Sunday, May 1, 2011


So, Happy May everyone! Here in Canada, I woke up to this on the glorious first day of May:

April showers bring May... snowstorms??
Thankfully a lot of it has melted already... I'm hoping it'll all be gone soon!

So, now that I have made you aware of the weather on my corner of the earth... I will now proceed to make you aware of some other things, while straying away from the writerly/readerly stuff for once. (I think I may do this more often, it's fun sharing different things I find out!)

Anyway, before we get any deeper, watch this video, and PAY ATTENTION. I'd say I have a prize for you if you pay attention, but I don't. Unless you want a virtual pat on the back.

So. How'd you do? And I'm not talking about getting the number of passes right. Yeah, you didn't see the bear, did you? Neither did I when I tried this.

It's amazing how much of the world we don't pay attention to, isn't it? If you think about all the stimuli and information that could be entering our brain at one time, well, it's overwhelming. We HAVE to ignore stuff or we'd explode. The problem with that is we might miss really important stuff because we aren't paying attention to the right things (like... a moon walking bear, maybe?)

This was a big part of a discussion that was going on in one of my classes at school. Afterward, though, I was thinking about the book The Curious Incident of the Dog in the Nighttime and how the character in that book mentioned that he has to take everything in. That's why he hates going to new places: he has to notice every little thing that's different. No wonder these kinds of people don't like change and are adamant about routine. My mom later told me that this would count as autism.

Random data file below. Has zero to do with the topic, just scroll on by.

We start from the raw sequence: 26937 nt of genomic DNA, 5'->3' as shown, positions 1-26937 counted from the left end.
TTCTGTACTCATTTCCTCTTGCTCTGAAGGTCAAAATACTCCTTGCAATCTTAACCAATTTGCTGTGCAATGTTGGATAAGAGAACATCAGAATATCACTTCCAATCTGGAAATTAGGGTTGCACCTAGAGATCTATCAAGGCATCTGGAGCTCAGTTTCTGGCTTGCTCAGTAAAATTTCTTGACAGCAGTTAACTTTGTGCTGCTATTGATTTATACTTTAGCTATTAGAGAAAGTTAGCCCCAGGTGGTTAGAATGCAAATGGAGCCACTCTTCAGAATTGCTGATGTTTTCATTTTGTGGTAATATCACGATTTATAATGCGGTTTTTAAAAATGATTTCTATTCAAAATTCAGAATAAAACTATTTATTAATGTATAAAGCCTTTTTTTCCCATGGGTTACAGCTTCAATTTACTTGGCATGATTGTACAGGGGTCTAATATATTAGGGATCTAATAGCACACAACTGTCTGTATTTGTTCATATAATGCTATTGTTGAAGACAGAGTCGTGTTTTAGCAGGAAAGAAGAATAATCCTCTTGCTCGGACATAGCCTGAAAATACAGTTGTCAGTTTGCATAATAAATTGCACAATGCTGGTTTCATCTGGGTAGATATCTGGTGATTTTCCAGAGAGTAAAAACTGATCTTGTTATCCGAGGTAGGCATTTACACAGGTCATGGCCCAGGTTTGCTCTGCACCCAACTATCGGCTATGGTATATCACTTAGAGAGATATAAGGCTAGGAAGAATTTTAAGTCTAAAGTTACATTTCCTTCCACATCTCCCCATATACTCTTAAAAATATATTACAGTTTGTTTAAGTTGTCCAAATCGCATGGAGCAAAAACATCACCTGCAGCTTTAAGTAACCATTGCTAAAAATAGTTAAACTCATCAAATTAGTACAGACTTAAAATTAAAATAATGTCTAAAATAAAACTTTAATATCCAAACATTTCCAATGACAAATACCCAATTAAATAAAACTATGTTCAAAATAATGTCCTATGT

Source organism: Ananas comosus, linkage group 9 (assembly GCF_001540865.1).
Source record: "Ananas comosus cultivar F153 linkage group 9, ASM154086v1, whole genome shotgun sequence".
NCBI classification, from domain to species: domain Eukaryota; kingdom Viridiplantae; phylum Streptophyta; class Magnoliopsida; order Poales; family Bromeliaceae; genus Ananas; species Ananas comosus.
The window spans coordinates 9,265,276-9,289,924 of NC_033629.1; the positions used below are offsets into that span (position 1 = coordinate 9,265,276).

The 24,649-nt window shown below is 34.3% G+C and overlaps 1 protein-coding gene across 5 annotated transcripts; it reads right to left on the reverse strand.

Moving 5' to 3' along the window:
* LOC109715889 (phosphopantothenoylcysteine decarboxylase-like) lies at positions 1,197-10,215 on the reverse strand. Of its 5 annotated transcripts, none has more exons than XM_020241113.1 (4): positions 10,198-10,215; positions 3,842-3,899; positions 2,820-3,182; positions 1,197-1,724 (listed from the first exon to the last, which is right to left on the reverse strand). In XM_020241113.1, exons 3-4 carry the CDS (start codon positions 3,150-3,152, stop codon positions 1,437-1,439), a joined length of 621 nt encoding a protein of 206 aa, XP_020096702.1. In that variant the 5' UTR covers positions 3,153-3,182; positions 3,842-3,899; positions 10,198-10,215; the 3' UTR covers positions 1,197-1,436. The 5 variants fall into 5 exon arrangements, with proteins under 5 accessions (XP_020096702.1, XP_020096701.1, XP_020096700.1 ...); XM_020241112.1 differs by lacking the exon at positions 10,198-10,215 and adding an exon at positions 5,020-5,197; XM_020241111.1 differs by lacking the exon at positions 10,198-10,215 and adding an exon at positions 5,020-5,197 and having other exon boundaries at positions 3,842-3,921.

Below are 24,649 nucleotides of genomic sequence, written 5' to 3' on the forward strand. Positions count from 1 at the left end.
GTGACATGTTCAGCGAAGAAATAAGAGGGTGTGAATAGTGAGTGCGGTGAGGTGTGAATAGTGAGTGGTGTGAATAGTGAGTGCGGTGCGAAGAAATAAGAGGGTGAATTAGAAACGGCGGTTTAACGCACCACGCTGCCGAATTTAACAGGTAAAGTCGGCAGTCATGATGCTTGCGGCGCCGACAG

See, the thing is, people who have I guess "normal" brains, see the big picture. Instead of seeing a whiteboard with "Practise flute" and a whole bunch of specific stuff written on it, and going throughout the room and taking in every detail, we see just a room. Maybe details here and there, if our brain decides it needs to take into account that information.

But people with autism see the details, instead of the big picture. My dad told me about this radio host who had a girl with a high level of autism on his show to interview her. Apparently she talked about the experience of walking through a field, and how just all the different colours of green would overwhelm her. Pretty crazy, isn't it? I mean, if we wanted to we could seperate colours of green, but why would we want to pay attention to that?

Isn't thinking about how people think fascinating?

What kinds of things are worthy of your attention? Certain details? Just the big picture?


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